Areas of expertise
In my doctoral dissertation (2014, University of Turku), I studied the recovery processes of two Finnish communities after school shootings. I have also published a book Shared Experiences of Mass Shootings (Routledge) on the topic.
After my dissertation, I have done research on the field of health sociology, focusing on vaccine refusal and hesitancy, the use of complementary and alternative medicine (CAM), and food.
I have worked as part of the project Tracking the Therapeutic - Ethnographies of Wellbeing, Politics and Inequality (Academy of Finland 2015-2019, PI Suvi Salmenniemi), and Microbial Lives - Practices of New Human-Microbial Cultures (Kone Foundation 2019-2022, PI Salla Sariola). In 2019-2020, I worked as a postdoctoral researcher at Tampere University, in the project Nutrition, Expertise and Media (Academy of Finland, PI Pia Jallinoja) concerning the public debate on food and health.
I co-lead a research project called Health, knowledge and expertise (Emil Aaltonen foundation 2018-2021) together with Pia Vuolanto. This project analyzed the criticism of biomedicine related to complementary and alternative medicine (CAM) and vaccine-criticism in Finland. We combined sociological and historical perspectives, responding to the social and political need to understand these phenomena and the criticism of biomedical expertise in general as processes that are deeply historical and cultural.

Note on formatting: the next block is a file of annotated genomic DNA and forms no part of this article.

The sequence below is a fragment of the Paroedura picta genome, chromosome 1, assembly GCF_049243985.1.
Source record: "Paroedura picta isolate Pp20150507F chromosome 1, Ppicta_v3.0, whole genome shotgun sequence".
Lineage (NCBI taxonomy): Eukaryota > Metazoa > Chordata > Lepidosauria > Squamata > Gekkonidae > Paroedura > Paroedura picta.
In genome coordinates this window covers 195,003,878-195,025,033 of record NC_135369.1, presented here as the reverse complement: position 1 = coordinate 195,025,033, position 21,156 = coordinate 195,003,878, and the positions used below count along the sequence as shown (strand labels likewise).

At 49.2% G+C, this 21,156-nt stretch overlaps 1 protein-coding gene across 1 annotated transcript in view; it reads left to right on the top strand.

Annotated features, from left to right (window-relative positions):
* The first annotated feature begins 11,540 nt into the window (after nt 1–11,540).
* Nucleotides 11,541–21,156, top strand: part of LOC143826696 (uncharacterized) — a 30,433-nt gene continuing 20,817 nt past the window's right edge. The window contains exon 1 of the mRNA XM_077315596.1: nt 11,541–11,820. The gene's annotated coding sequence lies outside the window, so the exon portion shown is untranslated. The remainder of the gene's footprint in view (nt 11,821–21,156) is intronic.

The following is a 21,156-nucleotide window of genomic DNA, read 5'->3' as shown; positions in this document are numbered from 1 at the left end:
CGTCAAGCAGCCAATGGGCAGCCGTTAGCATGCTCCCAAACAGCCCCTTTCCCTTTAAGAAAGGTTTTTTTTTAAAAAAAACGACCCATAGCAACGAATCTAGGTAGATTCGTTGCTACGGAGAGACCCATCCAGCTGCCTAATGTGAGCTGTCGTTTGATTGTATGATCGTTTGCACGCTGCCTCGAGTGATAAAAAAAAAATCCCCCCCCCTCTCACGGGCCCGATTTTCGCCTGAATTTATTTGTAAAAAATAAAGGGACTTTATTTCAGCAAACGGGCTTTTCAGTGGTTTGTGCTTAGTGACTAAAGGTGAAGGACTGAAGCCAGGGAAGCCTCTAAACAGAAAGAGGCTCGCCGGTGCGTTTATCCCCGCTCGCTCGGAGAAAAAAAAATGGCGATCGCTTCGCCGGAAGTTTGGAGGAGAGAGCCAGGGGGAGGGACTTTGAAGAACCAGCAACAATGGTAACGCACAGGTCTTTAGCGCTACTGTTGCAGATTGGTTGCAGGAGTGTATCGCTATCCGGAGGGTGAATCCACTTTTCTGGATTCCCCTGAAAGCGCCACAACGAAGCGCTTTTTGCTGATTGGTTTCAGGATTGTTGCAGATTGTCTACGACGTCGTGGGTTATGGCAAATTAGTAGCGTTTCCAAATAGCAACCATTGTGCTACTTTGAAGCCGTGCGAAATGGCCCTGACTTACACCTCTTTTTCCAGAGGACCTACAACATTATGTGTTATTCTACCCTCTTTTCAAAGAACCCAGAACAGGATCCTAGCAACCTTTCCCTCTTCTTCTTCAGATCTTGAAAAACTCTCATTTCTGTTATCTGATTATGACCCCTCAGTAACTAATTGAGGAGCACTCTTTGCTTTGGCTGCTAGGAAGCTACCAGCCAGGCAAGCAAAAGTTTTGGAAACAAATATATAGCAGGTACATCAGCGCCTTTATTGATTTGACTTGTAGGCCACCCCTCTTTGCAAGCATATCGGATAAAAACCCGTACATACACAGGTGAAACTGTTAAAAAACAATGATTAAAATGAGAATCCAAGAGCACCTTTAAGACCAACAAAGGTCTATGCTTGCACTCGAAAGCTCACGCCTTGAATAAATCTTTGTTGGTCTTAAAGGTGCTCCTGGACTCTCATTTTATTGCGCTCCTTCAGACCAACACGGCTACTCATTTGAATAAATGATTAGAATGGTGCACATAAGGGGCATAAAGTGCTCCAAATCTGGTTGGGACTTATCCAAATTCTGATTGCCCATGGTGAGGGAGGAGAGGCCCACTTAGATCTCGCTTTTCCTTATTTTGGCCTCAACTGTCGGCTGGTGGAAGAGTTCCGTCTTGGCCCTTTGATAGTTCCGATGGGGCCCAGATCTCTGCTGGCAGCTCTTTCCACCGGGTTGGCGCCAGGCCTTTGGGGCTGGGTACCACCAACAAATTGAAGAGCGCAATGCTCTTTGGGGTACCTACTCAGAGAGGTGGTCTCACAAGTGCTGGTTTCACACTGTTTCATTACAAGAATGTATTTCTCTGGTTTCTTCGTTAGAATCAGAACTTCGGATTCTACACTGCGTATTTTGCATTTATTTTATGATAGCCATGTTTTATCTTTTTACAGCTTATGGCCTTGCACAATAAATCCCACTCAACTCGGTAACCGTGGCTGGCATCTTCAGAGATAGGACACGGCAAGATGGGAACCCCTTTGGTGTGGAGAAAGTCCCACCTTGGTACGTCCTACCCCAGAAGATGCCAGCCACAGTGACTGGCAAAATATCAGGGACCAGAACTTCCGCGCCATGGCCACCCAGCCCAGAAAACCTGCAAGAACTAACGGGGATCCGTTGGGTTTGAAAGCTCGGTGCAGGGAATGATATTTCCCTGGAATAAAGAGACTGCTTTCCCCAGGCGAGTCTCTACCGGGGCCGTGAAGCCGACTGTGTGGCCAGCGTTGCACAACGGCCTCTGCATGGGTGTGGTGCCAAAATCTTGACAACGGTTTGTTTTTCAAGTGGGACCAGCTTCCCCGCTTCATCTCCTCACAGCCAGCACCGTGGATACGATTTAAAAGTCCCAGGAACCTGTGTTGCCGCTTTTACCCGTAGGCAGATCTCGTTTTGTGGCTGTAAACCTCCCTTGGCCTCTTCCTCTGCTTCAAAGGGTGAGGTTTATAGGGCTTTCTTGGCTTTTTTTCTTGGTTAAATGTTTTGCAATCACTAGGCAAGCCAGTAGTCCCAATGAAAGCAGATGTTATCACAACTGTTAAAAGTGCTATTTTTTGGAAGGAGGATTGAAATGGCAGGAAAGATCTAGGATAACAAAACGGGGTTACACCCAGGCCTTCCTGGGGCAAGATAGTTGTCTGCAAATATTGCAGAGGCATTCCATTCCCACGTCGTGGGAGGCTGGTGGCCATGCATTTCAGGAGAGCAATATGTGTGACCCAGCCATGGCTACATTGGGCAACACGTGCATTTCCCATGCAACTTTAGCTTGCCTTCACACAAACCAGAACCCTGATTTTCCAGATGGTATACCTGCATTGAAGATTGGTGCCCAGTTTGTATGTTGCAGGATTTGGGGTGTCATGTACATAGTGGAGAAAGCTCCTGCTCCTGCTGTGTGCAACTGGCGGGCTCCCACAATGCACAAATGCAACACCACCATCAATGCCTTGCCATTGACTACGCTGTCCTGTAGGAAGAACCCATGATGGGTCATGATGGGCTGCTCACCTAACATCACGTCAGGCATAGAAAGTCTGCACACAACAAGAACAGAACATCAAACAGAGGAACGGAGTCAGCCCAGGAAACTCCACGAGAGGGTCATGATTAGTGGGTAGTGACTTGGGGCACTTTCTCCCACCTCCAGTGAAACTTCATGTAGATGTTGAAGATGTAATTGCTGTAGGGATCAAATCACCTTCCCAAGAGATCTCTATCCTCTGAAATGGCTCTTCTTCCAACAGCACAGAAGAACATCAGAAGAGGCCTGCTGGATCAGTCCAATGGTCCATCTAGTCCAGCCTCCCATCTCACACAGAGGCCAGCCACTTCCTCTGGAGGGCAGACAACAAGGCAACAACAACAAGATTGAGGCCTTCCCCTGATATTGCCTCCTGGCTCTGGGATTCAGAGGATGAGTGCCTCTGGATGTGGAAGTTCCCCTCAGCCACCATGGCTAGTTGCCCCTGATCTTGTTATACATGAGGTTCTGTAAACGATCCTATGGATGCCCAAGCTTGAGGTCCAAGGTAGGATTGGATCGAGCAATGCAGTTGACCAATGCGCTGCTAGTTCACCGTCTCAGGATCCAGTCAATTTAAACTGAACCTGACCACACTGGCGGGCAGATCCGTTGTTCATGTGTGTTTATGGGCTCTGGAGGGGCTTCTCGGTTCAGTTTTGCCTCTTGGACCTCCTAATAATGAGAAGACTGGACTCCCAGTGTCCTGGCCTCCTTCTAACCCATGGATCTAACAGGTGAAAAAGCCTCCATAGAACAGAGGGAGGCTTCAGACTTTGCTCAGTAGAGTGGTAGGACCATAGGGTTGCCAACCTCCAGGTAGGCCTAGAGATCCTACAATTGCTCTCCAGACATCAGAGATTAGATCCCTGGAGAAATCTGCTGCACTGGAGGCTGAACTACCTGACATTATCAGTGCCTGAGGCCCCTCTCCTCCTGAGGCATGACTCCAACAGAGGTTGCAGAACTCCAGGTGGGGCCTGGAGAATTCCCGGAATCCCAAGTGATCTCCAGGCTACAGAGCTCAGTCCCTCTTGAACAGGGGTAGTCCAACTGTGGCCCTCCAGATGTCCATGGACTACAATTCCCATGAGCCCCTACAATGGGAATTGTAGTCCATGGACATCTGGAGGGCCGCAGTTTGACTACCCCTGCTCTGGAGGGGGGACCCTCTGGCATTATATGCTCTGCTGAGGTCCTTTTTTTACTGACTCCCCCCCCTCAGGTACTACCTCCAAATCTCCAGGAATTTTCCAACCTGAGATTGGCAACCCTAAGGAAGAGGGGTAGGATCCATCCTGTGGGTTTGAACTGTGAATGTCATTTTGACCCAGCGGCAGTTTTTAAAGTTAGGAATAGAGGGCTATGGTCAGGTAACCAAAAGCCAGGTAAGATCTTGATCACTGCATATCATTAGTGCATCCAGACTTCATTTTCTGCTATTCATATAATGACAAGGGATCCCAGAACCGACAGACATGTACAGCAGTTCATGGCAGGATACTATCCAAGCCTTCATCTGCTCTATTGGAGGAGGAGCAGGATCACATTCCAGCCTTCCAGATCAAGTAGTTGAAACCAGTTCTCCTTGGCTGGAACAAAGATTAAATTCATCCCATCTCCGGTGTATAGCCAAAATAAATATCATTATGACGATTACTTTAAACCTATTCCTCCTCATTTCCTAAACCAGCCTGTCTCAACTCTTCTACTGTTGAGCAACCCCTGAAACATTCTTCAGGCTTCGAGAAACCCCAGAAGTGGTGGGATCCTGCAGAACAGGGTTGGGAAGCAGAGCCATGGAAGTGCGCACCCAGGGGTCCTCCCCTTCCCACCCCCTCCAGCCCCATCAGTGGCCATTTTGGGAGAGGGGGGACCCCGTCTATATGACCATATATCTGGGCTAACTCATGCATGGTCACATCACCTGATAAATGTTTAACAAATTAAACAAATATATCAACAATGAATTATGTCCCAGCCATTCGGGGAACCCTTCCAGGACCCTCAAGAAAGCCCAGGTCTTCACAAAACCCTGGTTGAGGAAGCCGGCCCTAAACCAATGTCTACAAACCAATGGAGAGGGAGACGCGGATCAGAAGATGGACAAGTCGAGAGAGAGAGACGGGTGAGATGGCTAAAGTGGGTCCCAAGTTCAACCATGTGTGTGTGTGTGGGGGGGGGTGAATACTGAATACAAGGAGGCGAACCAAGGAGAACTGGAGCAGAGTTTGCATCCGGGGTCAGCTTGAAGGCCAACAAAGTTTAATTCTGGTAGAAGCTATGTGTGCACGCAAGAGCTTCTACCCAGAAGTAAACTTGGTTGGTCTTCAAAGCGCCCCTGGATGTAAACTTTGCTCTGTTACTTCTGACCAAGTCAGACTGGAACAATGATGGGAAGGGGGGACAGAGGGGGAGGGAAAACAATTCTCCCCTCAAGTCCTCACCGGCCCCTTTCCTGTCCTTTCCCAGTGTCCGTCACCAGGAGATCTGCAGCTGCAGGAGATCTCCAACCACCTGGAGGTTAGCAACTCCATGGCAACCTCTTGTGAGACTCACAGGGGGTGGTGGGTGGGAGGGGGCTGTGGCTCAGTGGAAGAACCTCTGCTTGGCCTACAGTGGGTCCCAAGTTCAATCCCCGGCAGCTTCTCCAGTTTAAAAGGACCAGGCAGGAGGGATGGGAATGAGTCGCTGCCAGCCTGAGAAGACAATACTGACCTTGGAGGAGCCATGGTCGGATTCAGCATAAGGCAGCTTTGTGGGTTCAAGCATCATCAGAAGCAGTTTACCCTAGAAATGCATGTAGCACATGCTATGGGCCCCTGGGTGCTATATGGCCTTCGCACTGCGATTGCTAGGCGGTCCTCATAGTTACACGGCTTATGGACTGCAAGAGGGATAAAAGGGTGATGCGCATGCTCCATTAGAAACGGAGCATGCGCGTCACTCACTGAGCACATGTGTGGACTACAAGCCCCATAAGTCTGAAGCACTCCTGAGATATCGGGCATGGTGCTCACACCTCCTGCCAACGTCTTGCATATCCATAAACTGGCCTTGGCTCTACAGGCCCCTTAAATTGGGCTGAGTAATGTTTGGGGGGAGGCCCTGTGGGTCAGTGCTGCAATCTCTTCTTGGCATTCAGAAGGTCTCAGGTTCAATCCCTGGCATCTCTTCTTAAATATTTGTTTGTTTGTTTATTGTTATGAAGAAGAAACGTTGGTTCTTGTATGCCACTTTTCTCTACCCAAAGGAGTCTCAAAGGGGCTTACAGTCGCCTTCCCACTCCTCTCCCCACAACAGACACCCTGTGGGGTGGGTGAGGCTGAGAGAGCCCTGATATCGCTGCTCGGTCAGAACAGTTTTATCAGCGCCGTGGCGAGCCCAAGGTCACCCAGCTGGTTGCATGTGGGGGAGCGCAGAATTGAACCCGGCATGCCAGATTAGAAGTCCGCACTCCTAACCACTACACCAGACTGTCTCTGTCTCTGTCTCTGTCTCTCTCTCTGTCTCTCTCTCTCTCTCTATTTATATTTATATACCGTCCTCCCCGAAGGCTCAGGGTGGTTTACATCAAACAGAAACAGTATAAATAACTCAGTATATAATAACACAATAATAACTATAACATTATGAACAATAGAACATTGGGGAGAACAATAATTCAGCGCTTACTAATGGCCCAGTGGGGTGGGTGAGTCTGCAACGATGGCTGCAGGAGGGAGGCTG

I am interested in health-related expertise and its contestations concerning vaccines, CAM, nutrition, and microbes.
I study parental reasons for contesting and refusing vaccination, as well as the relationships that vaccine-hesitant parents form with medicine, healtcare, public health authorities, and expert knowledge. I also analyze the negotiations and conflicts between parents and healthcare workers in child health clinics. I am also interested in how vaccination is contested within the healthcare system.
Complementary and alternative medicine (CAM)
In the Health, knowledge and expertise -project, we examined the criticism of biomedicine related to vaccines and CAM since the early 1900s. This criticism is voiced from within as well as outside of the medical field. The project combined sociological and historical research, acknowledging that the criticism of biomedicine is not just a momentary phenomenon, but deeply rooted in the modern society.
I am also interested in how lay citizens using alternative health practices apply the latest information provided by microbiological research in how they optimize "natural" health and immunity. In this phenomenon, food and nutrition are often central.